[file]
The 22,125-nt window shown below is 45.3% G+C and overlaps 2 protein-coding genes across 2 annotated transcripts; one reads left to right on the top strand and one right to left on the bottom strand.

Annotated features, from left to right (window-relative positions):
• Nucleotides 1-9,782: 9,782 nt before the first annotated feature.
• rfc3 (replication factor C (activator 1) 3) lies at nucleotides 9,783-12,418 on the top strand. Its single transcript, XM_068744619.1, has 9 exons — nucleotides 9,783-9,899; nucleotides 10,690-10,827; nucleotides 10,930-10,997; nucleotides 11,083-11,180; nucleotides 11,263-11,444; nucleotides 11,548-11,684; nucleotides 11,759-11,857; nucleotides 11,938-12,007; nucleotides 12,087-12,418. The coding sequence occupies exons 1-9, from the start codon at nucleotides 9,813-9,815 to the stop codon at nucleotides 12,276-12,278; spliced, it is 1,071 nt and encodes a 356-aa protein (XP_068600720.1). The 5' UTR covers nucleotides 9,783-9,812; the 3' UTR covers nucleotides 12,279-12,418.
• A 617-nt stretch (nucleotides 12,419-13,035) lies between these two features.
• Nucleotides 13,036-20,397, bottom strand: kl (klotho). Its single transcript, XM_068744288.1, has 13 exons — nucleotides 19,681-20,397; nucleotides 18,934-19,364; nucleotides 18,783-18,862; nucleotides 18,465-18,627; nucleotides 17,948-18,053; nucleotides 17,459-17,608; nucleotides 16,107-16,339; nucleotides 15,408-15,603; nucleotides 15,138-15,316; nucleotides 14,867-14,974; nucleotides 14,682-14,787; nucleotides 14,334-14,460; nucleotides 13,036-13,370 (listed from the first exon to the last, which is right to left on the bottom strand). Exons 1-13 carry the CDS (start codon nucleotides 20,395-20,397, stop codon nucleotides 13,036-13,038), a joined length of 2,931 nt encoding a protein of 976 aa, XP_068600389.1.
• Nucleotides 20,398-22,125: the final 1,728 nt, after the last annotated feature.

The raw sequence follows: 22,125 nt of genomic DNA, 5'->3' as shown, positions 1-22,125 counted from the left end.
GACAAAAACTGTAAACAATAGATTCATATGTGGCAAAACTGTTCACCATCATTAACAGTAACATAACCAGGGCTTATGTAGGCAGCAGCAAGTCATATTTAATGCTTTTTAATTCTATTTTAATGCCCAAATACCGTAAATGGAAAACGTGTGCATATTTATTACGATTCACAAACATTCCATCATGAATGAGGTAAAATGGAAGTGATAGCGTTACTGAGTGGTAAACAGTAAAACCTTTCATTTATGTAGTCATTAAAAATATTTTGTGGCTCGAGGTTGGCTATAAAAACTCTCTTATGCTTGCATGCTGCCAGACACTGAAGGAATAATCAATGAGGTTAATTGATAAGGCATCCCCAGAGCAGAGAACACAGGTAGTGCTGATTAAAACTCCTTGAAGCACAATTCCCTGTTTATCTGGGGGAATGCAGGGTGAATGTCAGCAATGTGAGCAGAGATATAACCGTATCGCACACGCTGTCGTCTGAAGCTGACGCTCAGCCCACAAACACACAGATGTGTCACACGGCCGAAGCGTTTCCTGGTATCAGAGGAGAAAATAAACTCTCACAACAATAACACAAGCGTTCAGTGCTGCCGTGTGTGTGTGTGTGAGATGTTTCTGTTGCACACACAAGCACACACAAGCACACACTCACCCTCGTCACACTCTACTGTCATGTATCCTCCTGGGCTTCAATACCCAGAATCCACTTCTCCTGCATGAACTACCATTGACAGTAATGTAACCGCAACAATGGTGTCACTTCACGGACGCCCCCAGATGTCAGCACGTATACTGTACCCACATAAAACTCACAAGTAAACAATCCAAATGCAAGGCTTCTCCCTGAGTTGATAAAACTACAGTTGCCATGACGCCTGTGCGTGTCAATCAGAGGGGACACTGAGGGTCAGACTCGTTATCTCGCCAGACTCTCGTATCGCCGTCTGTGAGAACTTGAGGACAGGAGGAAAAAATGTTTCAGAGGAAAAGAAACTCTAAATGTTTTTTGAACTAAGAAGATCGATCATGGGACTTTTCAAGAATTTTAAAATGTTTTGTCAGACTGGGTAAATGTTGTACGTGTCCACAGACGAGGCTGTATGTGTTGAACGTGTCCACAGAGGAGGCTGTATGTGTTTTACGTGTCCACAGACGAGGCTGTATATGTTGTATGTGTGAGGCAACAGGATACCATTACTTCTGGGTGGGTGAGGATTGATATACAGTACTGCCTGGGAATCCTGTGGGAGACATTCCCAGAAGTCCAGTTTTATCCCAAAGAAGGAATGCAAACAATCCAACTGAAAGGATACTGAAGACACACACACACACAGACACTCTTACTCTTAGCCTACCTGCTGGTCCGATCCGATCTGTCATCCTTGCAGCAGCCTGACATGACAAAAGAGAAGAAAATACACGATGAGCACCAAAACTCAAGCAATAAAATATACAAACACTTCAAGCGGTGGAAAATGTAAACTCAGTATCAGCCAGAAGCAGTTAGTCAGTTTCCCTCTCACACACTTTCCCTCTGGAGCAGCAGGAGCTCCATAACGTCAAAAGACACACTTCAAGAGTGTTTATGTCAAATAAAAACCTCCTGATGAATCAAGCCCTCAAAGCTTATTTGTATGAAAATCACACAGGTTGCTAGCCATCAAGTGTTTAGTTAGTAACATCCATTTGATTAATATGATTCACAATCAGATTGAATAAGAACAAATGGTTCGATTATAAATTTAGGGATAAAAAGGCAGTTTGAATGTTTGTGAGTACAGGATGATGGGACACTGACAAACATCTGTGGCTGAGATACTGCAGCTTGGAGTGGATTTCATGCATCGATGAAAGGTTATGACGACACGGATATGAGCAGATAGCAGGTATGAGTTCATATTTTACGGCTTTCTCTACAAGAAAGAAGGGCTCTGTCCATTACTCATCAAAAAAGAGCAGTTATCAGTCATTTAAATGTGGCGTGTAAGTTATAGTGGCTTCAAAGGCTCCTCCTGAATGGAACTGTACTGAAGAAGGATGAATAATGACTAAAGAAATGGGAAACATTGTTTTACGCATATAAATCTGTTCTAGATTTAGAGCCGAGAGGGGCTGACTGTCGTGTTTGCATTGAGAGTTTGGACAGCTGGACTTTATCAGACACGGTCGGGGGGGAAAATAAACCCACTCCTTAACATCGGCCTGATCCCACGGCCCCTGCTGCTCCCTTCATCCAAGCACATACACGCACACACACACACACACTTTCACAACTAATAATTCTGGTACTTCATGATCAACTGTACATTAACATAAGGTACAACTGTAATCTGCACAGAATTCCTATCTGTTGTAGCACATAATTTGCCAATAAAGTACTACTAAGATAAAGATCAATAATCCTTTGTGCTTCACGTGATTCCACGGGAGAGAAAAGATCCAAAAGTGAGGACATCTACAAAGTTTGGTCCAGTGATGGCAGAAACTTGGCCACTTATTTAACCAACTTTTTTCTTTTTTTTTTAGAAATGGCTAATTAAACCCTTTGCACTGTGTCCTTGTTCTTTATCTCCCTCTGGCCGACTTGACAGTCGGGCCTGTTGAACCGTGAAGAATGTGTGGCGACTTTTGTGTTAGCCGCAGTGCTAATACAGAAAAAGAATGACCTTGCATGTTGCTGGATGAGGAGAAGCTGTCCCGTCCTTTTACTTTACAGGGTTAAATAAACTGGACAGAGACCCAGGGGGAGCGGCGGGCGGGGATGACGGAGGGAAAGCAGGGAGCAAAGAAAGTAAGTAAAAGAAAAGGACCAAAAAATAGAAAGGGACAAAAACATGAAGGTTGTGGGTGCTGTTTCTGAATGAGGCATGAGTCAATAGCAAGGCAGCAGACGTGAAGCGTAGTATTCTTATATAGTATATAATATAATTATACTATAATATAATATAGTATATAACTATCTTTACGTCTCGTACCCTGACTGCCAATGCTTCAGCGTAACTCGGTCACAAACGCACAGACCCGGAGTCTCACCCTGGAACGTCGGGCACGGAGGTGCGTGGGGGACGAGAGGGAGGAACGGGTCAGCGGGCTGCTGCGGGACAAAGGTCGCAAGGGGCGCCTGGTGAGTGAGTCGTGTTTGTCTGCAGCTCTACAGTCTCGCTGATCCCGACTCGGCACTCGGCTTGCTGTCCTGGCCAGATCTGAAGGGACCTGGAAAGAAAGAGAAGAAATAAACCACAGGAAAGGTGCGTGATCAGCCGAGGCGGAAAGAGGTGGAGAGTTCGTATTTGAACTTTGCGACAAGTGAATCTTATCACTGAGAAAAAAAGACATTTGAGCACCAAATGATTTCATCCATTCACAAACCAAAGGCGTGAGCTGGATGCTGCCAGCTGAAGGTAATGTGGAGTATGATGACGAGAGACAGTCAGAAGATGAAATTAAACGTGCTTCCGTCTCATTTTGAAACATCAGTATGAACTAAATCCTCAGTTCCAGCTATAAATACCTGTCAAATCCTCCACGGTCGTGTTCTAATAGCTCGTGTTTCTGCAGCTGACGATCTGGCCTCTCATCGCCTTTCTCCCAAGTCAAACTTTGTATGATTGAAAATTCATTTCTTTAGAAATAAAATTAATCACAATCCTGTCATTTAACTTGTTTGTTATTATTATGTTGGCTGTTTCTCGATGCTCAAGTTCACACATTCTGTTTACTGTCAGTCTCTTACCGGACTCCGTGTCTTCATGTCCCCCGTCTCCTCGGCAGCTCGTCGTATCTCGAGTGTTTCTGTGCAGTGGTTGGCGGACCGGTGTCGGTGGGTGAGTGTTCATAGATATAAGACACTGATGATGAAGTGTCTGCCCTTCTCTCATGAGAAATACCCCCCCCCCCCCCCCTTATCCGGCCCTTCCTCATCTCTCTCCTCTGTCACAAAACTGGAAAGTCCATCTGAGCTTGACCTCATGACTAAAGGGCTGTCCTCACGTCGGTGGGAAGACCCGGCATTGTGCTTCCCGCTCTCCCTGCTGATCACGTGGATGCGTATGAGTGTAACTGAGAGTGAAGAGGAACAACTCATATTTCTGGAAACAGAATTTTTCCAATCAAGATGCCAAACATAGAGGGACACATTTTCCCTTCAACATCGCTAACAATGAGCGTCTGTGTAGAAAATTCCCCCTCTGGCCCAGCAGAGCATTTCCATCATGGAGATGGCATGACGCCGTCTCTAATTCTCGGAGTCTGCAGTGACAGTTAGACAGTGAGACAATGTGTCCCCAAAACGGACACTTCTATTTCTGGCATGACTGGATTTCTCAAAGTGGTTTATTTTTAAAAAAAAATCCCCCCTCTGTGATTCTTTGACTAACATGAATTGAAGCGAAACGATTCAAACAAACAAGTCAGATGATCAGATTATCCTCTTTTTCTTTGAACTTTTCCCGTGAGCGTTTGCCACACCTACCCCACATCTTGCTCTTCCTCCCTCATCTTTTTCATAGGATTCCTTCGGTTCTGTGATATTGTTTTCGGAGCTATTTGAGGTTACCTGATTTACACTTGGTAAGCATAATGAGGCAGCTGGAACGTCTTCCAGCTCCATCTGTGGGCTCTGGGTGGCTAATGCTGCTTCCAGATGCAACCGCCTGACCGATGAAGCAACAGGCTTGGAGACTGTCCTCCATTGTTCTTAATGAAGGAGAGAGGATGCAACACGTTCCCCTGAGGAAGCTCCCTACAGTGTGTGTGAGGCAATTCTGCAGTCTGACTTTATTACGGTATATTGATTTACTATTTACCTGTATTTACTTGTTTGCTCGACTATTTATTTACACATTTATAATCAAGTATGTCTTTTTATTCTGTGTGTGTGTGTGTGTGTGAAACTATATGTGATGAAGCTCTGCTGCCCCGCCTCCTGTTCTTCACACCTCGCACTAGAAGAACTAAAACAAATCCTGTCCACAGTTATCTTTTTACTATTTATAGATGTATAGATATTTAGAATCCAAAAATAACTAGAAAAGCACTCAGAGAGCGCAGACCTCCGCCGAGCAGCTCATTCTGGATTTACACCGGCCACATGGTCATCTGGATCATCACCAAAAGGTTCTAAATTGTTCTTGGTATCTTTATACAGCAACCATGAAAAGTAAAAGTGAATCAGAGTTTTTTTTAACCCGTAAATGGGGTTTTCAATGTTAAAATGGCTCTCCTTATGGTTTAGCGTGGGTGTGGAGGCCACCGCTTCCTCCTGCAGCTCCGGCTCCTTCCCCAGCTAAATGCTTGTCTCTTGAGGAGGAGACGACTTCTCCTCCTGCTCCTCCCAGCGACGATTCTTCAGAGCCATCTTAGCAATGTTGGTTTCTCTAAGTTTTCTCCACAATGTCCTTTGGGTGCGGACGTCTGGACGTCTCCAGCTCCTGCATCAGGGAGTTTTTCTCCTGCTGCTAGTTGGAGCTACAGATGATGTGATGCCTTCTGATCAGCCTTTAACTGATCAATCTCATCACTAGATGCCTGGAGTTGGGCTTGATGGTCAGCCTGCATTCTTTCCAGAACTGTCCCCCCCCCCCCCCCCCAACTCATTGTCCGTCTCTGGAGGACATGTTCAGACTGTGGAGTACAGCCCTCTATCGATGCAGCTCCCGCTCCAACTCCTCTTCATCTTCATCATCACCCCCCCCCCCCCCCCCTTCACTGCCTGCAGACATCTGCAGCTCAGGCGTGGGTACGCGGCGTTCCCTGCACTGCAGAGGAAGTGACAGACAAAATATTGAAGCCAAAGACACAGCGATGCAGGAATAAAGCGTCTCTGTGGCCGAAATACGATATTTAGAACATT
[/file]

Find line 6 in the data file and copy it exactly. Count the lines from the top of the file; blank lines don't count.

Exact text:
• Nucleotides 13,036-20,397, bottom strand: kl (klotho). Its single transcript, XM_068744288.1, has 13 exons — nucleotides 19,681-20,397; nucleotides 18,934-19,364; nucleotides 18,783-18,862; nucleotides 18,465-18,627; nucleotides 17,948-18,053; nucleotides 17,459-17,608; nucleotides 16,107-16,339; nucleotides 15,408-15,603; nucleotides 15,138-15,316; nucleotides 14,867-14,974; nucleotides 14,682-14,787; nucleotides 14,334-14,460; nucleotides 13,036-13,370 (listed from the first exon to the last, which is right to left on the bottom strand). Exons 1-13 carry the CDS (start codon nucleotides 20,395-20,397, stop codon nucleotides 13,036-13,038), a joined length of 2,931 nt encoding a protein of 976 aa, XP_068600389.1.